Negligence – Part of daily hassles

Negligence – Part of daily hassles


A person has a legal obligation to treat others with care. If this obligation is breached and another person suffers loss as a result, the tort of negligence has been committed.

As is well known, English Common Law serves as the foundation for Indian tort law. As a result, Indian courts establish and alter negligence legislation according to the principles of justice, equity, and morality. The Latin word negligentia, which meaning “failing to pick up,” is where the word “negligence” originates. In the broadest meaning, the word “negligence” refers to the act of being careless; in the legal sense, it refers to the failure to exercise the level of care that a reasonable person in the same position would have exercised. Only in the 18th century did negligence become a distinct cause of action under English law.

Elements of negligence are as follows :-

1 . Duty of care

Whether the defendant owed the plaintiff a duty affects whether a case of negligence is successful or unsuccessful. When the law acknowledges a connection between the defendant and the plaintiff and calls on the defendant to behave in a specific way, a duty is created. A court often decides whether a defendant owed a plaintiff a duty of care, and would typically conclude that there is an obligation if a reasonable person would conclude that there is a duty under identical circumstances.

2 . Breach of duty of care

The mere assertion that someone owed them a duty is insufficient to establish a duty. The negligent party’s breach of their obligation to the other person must also be demonstrated by the personal injury attorney. A defendant violates this obligation by failing to take reasonable precautions. A jury must find as a matter of fact whether a defendant violated a duty of care. In the aforementioned illustration, a jury would determine whether the defendant handled the grain bags close to the pedestrian with reasonable care.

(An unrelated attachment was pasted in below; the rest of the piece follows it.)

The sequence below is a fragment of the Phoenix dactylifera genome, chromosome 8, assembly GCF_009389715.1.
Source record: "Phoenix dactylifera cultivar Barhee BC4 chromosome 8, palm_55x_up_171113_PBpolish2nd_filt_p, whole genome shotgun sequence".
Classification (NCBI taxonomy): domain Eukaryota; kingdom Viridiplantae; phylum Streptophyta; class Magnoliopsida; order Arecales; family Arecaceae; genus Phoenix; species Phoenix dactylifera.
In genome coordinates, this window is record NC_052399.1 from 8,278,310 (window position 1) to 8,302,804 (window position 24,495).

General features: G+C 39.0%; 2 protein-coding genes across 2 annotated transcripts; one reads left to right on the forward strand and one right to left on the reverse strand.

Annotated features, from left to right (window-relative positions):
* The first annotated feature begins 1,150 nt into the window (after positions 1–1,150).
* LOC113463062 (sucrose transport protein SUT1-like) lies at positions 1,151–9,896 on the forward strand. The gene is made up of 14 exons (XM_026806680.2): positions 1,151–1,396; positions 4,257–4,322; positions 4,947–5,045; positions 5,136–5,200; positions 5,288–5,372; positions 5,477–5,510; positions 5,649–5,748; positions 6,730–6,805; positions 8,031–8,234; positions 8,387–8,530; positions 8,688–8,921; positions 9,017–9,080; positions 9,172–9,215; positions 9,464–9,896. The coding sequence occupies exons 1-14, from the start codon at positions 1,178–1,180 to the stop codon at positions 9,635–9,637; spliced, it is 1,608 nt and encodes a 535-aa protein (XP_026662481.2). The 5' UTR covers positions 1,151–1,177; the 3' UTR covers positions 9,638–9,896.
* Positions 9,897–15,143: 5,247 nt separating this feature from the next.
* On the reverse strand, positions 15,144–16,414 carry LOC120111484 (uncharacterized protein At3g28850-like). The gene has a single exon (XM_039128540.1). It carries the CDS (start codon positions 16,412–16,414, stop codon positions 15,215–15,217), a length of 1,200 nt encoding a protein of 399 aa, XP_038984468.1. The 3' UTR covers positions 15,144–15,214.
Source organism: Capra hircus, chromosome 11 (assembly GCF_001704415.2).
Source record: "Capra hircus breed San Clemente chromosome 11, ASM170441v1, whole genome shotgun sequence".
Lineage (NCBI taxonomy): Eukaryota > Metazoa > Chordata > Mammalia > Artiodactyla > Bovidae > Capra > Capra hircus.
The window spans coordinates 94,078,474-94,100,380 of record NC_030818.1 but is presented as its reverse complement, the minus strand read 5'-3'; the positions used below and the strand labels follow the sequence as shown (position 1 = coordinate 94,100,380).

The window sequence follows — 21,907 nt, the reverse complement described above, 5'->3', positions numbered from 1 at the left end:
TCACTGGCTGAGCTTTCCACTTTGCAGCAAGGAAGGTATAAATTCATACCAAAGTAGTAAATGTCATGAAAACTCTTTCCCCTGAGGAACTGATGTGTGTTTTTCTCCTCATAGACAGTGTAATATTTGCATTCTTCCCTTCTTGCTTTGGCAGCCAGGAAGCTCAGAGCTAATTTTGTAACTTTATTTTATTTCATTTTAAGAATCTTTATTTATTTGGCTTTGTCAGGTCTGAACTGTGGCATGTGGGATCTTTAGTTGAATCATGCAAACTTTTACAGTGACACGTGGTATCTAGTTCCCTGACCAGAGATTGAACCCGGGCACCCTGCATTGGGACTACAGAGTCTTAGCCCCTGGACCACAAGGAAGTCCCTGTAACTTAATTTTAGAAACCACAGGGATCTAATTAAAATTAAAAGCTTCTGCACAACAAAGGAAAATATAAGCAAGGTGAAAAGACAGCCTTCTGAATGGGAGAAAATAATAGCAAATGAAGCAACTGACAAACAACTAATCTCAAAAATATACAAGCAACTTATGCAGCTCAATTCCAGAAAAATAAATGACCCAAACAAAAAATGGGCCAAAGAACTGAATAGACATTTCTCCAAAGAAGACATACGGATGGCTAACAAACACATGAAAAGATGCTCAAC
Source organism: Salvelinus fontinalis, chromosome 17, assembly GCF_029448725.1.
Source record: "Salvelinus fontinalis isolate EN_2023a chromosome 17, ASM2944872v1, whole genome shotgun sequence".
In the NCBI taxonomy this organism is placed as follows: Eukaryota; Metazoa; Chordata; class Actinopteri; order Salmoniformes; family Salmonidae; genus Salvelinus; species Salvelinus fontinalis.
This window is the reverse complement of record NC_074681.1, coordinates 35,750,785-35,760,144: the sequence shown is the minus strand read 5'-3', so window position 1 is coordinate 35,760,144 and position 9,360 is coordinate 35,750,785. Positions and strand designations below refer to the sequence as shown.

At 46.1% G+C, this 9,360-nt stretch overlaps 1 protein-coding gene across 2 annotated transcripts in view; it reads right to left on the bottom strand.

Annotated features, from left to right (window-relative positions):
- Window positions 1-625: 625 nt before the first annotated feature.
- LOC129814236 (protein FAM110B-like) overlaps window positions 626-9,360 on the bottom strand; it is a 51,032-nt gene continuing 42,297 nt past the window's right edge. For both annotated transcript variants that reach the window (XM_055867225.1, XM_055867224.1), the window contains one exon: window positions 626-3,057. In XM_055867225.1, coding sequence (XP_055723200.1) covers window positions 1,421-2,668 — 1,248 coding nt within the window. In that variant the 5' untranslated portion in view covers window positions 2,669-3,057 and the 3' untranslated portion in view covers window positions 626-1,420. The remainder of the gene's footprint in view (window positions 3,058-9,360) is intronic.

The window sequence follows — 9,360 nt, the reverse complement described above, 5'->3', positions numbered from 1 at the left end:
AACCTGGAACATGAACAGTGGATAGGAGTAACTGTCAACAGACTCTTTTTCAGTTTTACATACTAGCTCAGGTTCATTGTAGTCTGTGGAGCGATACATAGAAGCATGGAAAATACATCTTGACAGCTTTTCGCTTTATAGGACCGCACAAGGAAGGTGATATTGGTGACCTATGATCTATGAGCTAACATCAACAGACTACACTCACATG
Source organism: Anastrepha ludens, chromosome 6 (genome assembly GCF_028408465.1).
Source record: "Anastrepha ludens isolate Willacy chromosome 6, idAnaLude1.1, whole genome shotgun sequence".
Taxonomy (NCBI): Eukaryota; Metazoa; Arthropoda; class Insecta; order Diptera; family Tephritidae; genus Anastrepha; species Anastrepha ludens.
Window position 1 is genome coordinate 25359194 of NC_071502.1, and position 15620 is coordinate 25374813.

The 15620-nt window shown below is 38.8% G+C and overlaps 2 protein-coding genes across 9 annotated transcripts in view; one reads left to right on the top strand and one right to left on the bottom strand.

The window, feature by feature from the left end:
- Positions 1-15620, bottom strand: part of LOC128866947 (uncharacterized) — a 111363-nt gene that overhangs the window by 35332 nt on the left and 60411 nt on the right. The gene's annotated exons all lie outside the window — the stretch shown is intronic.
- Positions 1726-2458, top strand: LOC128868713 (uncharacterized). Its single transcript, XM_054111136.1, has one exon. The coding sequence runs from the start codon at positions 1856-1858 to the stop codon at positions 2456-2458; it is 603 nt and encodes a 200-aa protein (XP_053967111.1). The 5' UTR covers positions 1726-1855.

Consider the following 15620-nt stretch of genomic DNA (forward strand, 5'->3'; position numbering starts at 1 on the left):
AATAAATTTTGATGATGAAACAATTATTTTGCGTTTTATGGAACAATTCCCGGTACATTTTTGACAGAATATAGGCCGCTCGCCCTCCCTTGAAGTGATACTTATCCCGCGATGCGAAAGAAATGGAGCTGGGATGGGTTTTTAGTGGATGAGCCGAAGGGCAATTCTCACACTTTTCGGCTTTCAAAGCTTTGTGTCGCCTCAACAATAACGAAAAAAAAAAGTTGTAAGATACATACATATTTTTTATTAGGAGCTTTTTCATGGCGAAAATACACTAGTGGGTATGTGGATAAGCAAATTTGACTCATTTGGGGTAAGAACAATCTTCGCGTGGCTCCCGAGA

3 . Cause in fact of the injury

According to the standard legal obligations in negligence proceedings, the plaintiff must demonstrate that the defendant’s activities were the real reason for their injury. This is frequently referred to as “but-for” causation, which means that the plaintiff’s injury would not have happened but for the defendant’s acts.

In the aforementioned case, the pedestrian could establish this need by demonstrating that, but for the defendant’s carelessness in tossing the grain, the injury victim would not have been harmed.

4 . Proximity cause of harm

In a negligence case, proximate cause refers to the extent of the defendant’s liability. In a negligence case, the defendant is only liable for damages that they could have foreseen by acting accordingly. The plaintiff cannot establish that the defendant’s activities were the direct cause of the plaintiff’s damages if the defendant created damages that were beyond the range of risks that the defendant might have anticipated.

5 . Damages and Harm

A plaintiff in a negligence lawsuit must establish a legally recognised wrong, which is typically manifested as bodily harm to a person or to property, such as a car in a collision. It is insufficient that the defendant did not use reasonable care. A person to whom the defendant had a duty of care must actually suffer damages as a result of the defendant’s failure to use reasonable care, and a personal injury claim must be filed in court within the necessary time limit.